The Star

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Status: Finished  |  Genre: Historical Fiction  |  House: Booksie Classic
a short story of the pain, horrors and hopes of those caught up in world war ii from the view point of a mother almost shattered by the nazis and hitler.
one short story of the many more to come.

Submitted: May 31, 2016

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Submitted: May 31, 2016

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I clutched onto my daughter as they shoved and forced us into the cattle cars. The enclosed space was claustrophobic in size, the mass of bodies slamming against us made the situation even worse. It was like we didn’t deserve space, they didn’t seem to care if we lived come to think of it. Maybe that would explain the stench that hung in the air. The smell of: death, pain, excretion and loss. I could not let my daughter go through this anymore. She would survive this no matter what. This was too much to ask her to cope with and we shouldn’t have been in this mess in the first place. My husband (and her father) was lost to the cause of getting her to a safe place, and if I must be lost for this too then so be it.

At this moment I couldn’t do anything to save her. The only gaps in the cars were close together bars with wire closing off the gaps, stained ivory light filtered through. If it was hot perhaps the bars would’ve allowed for leeway which I could’ve slotted her though and she would’ve escaped. Obviously luck was not on our side and nor was God as the weather was anything but hot. A thick layer of ice claimed all surfaces almost turning my breath to ice. If it was a degree colder my breath may have fallen to the ground with a thud. Nothing seemed to carry warmth or hope for my fragile baby. Nothing except her. They stamped us with golden yellow stars. These stars were our symbol, they were supposed to represent our freedom, joy, even our bond with God as the chosen race! But here they mocked us with that very same symbol. They used it to brand us like animals. To demoralise us and above all to show we were the ones they wanted to eradicate. They wanted us to feel like nothing. Like a fly pestering them while they try to work, but I will not let them do that to me. I may not be able to change it for everyone but I can change it for me and my shining light. I will use this star they make us wear to demote me from humanity against them. That star is my hope, my badge of pride and I shall wear it like it is a part of my being, my soul. That star is my daughter.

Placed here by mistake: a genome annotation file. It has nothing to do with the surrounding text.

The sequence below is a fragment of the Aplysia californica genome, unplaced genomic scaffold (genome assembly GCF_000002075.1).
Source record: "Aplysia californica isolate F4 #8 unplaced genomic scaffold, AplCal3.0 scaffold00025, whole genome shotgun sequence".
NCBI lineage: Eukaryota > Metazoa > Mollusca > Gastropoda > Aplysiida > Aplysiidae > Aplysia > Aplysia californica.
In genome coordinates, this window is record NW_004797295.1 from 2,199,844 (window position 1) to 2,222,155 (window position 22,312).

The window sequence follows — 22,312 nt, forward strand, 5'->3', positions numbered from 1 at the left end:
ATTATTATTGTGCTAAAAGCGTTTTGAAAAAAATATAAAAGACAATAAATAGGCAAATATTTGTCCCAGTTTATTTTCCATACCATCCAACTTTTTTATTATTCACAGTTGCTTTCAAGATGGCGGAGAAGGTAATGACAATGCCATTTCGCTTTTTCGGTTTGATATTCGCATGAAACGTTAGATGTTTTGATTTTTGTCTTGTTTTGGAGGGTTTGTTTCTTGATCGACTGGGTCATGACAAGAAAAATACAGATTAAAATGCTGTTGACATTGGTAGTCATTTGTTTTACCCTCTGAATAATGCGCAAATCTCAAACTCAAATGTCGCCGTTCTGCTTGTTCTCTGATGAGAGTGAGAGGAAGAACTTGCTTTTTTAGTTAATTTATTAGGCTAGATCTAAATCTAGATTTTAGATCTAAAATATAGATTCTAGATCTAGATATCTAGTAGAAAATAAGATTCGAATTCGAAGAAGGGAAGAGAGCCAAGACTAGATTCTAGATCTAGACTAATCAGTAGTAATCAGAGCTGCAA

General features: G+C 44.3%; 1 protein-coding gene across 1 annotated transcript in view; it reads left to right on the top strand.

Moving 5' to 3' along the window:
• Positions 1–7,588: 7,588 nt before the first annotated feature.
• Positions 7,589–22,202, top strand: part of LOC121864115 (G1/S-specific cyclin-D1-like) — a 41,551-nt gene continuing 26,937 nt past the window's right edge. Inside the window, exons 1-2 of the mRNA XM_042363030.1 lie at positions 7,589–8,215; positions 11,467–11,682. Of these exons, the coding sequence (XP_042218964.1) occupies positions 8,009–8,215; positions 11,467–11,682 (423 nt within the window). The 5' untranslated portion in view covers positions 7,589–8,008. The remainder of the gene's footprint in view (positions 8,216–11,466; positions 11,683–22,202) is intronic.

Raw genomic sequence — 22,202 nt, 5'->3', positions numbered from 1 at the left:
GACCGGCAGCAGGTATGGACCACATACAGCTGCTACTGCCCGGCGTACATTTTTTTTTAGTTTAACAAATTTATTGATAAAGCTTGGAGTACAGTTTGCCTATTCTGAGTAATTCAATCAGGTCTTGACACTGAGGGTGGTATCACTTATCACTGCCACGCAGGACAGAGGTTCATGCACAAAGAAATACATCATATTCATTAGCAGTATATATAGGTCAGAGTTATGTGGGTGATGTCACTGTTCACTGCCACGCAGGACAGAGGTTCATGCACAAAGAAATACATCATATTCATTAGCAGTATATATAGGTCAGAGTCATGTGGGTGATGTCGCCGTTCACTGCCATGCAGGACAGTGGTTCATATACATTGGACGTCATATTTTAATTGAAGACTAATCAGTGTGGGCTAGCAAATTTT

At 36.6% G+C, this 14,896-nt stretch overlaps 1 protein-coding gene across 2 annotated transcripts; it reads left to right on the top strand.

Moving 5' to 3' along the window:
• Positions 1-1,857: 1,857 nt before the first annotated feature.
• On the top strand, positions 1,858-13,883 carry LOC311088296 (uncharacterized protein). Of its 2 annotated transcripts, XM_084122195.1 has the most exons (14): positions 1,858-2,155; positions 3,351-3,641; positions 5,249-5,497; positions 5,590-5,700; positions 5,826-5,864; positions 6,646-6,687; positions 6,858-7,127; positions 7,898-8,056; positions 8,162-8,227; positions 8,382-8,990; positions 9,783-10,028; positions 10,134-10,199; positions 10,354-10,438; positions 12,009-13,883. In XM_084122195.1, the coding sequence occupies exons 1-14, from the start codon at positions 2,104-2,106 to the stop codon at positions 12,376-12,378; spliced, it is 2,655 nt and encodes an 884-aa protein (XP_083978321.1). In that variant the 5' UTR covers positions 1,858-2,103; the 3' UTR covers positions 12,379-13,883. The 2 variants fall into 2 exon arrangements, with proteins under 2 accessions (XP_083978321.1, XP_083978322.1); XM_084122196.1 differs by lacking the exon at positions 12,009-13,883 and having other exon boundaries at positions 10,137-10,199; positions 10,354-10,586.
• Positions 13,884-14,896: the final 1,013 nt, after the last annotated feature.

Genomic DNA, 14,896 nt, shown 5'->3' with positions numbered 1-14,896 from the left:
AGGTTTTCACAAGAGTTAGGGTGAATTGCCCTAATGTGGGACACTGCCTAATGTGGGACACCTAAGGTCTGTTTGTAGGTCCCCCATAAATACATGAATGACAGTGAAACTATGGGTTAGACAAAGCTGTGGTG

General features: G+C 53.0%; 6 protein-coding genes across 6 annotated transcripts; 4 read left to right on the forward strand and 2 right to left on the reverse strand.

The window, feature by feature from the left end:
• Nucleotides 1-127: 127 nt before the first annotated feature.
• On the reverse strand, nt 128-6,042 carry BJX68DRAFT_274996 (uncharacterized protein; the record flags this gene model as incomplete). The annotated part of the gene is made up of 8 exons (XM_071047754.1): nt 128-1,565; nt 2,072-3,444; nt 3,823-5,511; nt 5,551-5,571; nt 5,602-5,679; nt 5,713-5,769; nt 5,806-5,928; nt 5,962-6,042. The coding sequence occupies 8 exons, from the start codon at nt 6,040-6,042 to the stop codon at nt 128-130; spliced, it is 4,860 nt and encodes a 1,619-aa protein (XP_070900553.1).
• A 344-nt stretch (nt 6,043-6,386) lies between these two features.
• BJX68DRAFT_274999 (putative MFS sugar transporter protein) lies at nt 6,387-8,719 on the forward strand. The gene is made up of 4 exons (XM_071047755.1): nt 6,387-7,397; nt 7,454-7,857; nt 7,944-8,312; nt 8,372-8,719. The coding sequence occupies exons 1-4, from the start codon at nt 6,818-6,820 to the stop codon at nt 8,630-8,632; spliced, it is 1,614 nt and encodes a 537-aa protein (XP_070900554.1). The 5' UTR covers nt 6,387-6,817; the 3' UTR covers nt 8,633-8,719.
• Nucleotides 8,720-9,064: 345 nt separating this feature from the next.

Suddenly, the doors were slammed shut and a commotion could be heard from outside. Strangely, all the inhabitants of the car hushed.  Screams of all different kinds pierced the ears of the passengers from outside. Unkind barks of German were flying from men’s mouths; my only guess would have been that they were not to be heard by children. But this was a time of panic, a time where manners were thrown away and forgotten. I could hear men of my own language calling to each other.

“Look out!”

“Another; behind you!”

Hushed tones came up beside the car. Most words I could not make out. Every now and then I would pick up on a few. Each and every one igniting my hope. Another language broke free from the yelling and commotion, which could only be described as mayhem, and arose. This one strange, and slightly more foreign than the mixture of other languages. I could pin point a few of the simpler words from my childhood. My father would use the language sometimes when he did business. The voices from the time of peace brought comfort and alarmed me at the same time. My daughter would never have the male comfort of whom she may call her father. They had taken that away from her.

The doors of the carriage slowly creaked open. Shafts of light fell onto those around me. Revealing faces of those I could not see before in my time of panic. One single beam landed in the middle of the car between all the other people. This singular light beam landed on her face, her saffron hair blazed with licks of amber emerging. Causing my barrier of strength to crack, a part of my armour fell away. This part let a single tear escape from me. She was my hope and my freedom. I must stay strong for her and those who were lost to this cause. I owe that little to them, for it was all I could give right now. This life is ours to reclaim my star. A whisper broke free from my mouth, “And don’t let anyone take it away.”

 


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